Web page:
Thus the invention results in a practical and valuable improvement for the reproduction of small signal voltages by means of recording devices, such as Oscilloscopes. For the use of such devices, for example to monitor the heart activity of patients, the suppression or elimination of interference in the signal displayed has great practical importance.
Whereas three preferred embodiments of the invention have been shown and described herein, it should be realized that there are many modifications, substitutions and alterations thereto falling within the spirit of the invention. While the improvement herein disclosed was developed for use with amplifiers for small-amplitude signals, it will be apparent from the disclosure that the improvement can be useful, also, Where large-amplitude signals are involved. Moreover, while the foregoing description of the invention is specifically directed for use with an oscilloscope, the scope of the invention is not intended to be restricted to an oscilloscope, but may be used with other indicating instruments, such as.Vv graph recorders. Also, instead of a mechanical relay switch, a relay completely electronically-actuated could be used, in a manner similar to that shown in the figures. Moreover, delay devices could be used, other than those already indicated, which initiate or terminate the blocking of the amplier within a definite time after having received the corresponding triggering pulses.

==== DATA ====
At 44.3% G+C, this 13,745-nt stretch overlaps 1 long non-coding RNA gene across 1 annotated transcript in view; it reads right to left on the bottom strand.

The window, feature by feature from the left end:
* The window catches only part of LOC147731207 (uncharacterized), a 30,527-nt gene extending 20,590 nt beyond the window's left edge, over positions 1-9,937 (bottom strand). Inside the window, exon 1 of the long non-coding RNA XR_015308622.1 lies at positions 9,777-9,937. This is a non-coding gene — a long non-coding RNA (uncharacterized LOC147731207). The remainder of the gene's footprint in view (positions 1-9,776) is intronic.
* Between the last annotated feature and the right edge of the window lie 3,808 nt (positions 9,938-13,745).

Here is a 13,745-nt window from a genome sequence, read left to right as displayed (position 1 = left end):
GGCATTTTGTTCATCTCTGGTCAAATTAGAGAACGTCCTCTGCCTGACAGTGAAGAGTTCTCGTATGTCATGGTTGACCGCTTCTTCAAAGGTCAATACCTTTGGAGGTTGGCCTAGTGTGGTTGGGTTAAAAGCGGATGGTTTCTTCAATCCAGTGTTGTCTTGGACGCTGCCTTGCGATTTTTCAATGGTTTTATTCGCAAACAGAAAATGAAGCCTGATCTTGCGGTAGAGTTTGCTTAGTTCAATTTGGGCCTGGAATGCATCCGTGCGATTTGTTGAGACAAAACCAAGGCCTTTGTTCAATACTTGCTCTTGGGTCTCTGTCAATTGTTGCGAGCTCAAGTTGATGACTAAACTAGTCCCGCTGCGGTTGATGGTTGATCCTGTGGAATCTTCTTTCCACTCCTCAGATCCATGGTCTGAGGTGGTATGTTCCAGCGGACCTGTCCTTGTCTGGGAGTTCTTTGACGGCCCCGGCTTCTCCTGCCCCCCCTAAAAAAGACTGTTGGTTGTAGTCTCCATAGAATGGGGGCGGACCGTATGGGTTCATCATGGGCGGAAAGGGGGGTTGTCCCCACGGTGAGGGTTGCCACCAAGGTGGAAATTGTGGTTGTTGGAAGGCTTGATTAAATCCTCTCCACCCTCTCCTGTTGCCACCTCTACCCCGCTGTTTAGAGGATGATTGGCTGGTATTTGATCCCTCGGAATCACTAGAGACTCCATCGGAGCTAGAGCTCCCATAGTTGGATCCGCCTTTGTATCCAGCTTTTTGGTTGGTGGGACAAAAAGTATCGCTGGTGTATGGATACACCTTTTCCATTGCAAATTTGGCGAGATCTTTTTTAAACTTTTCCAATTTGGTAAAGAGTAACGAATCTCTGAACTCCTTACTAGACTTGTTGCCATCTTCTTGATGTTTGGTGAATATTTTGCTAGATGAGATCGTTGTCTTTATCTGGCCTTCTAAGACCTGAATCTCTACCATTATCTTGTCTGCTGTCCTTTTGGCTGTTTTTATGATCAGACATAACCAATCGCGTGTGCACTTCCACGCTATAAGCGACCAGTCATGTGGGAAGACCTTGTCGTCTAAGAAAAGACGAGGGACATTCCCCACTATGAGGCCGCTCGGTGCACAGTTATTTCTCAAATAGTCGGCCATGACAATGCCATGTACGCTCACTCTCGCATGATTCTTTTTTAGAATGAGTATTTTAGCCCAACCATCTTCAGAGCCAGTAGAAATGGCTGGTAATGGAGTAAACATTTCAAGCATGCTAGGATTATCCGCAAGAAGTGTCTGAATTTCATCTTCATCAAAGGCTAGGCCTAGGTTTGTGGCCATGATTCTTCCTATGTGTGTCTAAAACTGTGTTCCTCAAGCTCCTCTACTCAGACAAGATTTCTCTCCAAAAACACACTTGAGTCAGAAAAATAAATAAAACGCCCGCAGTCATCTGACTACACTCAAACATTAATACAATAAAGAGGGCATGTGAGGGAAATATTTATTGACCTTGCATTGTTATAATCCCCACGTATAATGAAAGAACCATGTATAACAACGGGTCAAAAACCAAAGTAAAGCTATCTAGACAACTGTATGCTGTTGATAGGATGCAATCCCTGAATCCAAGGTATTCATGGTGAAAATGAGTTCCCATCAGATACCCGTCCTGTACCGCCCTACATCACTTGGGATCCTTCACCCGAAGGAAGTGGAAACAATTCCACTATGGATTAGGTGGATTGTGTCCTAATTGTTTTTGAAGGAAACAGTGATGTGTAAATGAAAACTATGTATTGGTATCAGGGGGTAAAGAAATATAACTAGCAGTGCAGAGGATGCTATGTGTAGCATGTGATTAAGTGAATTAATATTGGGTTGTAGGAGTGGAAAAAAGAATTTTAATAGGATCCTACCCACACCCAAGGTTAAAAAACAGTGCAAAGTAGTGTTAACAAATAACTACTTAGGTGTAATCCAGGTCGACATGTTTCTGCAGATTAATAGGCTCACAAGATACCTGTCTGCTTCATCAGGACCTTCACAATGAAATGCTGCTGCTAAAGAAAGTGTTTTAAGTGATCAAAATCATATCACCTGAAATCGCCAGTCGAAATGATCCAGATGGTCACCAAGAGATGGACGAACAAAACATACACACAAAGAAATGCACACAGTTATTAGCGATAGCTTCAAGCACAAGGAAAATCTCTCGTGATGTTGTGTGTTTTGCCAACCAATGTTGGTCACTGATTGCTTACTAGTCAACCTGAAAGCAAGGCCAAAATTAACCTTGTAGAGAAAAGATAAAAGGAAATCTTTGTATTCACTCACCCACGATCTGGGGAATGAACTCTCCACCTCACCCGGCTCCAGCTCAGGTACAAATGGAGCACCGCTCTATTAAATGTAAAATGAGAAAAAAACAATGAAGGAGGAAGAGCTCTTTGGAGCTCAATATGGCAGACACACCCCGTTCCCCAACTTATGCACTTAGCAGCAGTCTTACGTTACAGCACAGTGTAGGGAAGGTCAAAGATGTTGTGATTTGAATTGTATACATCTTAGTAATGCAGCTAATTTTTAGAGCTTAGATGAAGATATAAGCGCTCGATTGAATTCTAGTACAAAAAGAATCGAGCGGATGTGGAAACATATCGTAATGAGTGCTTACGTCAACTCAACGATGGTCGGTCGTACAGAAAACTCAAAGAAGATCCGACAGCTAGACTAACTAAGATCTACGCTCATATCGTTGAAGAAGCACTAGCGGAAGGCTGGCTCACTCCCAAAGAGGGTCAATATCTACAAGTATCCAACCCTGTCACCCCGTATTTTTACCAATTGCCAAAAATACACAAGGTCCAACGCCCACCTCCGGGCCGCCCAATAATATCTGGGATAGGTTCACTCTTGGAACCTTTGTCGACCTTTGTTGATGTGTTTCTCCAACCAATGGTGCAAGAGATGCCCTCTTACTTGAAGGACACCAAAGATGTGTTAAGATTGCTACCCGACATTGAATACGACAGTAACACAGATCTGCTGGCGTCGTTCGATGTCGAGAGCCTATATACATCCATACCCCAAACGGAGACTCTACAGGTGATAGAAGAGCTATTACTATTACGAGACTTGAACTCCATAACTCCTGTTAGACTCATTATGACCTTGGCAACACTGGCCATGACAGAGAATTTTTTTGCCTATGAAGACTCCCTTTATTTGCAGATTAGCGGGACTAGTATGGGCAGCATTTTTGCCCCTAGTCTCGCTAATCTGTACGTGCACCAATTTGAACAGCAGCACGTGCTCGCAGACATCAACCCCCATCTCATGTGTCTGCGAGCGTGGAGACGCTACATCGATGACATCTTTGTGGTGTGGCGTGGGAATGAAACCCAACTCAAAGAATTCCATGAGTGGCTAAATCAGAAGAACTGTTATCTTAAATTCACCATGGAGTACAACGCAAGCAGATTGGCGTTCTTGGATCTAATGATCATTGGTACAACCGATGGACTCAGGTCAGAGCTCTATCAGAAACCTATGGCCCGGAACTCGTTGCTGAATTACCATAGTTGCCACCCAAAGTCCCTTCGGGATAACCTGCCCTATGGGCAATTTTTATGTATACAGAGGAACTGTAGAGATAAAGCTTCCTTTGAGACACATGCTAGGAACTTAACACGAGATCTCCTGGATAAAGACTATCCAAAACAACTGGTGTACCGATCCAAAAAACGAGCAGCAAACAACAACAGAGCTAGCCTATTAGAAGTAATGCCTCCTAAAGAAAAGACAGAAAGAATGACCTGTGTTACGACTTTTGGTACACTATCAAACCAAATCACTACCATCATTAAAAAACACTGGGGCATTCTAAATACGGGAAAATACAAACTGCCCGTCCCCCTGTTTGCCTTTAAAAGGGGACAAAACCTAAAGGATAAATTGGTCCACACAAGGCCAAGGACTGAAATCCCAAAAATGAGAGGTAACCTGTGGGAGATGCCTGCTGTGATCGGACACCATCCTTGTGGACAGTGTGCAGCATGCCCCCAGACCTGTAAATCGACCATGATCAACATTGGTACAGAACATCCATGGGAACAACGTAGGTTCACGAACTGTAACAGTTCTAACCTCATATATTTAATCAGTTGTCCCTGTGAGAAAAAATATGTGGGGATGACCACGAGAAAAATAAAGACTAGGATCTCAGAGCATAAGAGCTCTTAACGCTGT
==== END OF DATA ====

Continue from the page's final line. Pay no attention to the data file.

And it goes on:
What is claimed is: 1. An indicating device including a display tube having respective vertical defiection and horizontal defiection inputs, a first defieetion circuit for applying signals to said respective vertical defiection inputs, a second deflection circuit for applying signals to said respective horizontal deflection inputs, and an unblocking circuit comprising:
RC coupling means connected to the input of said first deflection circuit for providing high-pass coupling in the signal path to said first deflection circuit;
pulse forming means for providing a pulse to said RC coupling means so as to automatically discharge said RC coupling means; and
circuit means coupled to said pulse forming means for ensuring that said pulse is provided to said RC coupling means between the useful sweep trace periods of said display tube.
Z. An indicating device as recited in claim 1 wherein said circuit means comprises:
path means coupled between said second defiection means and said pulse forming means for ensuring the initiation of said pulse; and